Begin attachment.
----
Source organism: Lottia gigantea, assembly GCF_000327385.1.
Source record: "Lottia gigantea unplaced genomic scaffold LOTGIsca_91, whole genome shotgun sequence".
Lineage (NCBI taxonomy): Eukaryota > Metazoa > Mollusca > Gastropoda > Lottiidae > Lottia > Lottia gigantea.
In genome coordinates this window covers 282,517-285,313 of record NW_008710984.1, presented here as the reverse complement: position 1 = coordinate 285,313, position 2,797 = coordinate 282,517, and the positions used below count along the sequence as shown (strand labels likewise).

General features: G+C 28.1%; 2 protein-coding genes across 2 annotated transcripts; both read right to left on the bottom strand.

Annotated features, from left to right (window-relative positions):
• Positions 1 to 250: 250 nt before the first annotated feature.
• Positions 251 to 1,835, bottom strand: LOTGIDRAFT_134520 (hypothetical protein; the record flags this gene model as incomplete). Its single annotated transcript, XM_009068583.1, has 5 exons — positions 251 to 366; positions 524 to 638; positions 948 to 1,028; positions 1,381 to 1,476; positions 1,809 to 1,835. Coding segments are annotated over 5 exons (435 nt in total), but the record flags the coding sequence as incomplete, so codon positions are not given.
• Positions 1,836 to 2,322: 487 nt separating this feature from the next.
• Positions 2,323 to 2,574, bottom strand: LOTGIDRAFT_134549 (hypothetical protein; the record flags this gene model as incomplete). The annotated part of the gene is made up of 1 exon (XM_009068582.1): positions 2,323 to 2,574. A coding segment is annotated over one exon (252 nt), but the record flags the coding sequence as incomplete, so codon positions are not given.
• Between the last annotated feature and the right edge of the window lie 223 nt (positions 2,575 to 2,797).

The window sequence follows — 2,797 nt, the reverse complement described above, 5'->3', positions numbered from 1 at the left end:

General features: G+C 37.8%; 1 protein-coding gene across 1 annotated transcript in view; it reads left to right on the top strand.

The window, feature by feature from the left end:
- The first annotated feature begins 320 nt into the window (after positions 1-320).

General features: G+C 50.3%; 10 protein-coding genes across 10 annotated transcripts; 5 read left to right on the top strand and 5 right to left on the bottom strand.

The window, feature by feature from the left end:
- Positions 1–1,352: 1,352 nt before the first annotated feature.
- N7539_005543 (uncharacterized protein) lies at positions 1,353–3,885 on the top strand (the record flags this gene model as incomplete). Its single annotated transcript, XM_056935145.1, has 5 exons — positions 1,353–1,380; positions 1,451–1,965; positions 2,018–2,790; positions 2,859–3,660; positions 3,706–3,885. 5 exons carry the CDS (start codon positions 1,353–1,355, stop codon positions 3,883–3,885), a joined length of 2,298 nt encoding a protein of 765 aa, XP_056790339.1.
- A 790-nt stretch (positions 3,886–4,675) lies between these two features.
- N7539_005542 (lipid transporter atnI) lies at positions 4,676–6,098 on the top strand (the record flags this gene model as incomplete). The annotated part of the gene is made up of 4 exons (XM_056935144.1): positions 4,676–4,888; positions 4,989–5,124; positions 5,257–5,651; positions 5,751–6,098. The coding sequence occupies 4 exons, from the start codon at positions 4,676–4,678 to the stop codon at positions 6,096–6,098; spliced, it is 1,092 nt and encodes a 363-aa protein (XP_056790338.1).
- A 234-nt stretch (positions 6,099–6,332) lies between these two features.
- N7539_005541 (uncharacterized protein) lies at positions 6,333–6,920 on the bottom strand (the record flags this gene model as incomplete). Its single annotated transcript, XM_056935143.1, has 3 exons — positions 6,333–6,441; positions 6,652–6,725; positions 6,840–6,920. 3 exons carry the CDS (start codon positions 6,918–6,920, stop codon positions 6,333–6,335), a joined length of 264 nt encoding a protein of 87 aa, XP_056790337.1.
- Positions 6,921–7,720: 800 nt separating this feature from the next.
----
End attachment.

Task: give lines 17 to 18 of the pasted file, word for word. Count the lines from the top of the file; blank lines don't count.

The window, feature by feature from the left end:
- Positions 1–1,352: 1,352 nt before the first annotated feature.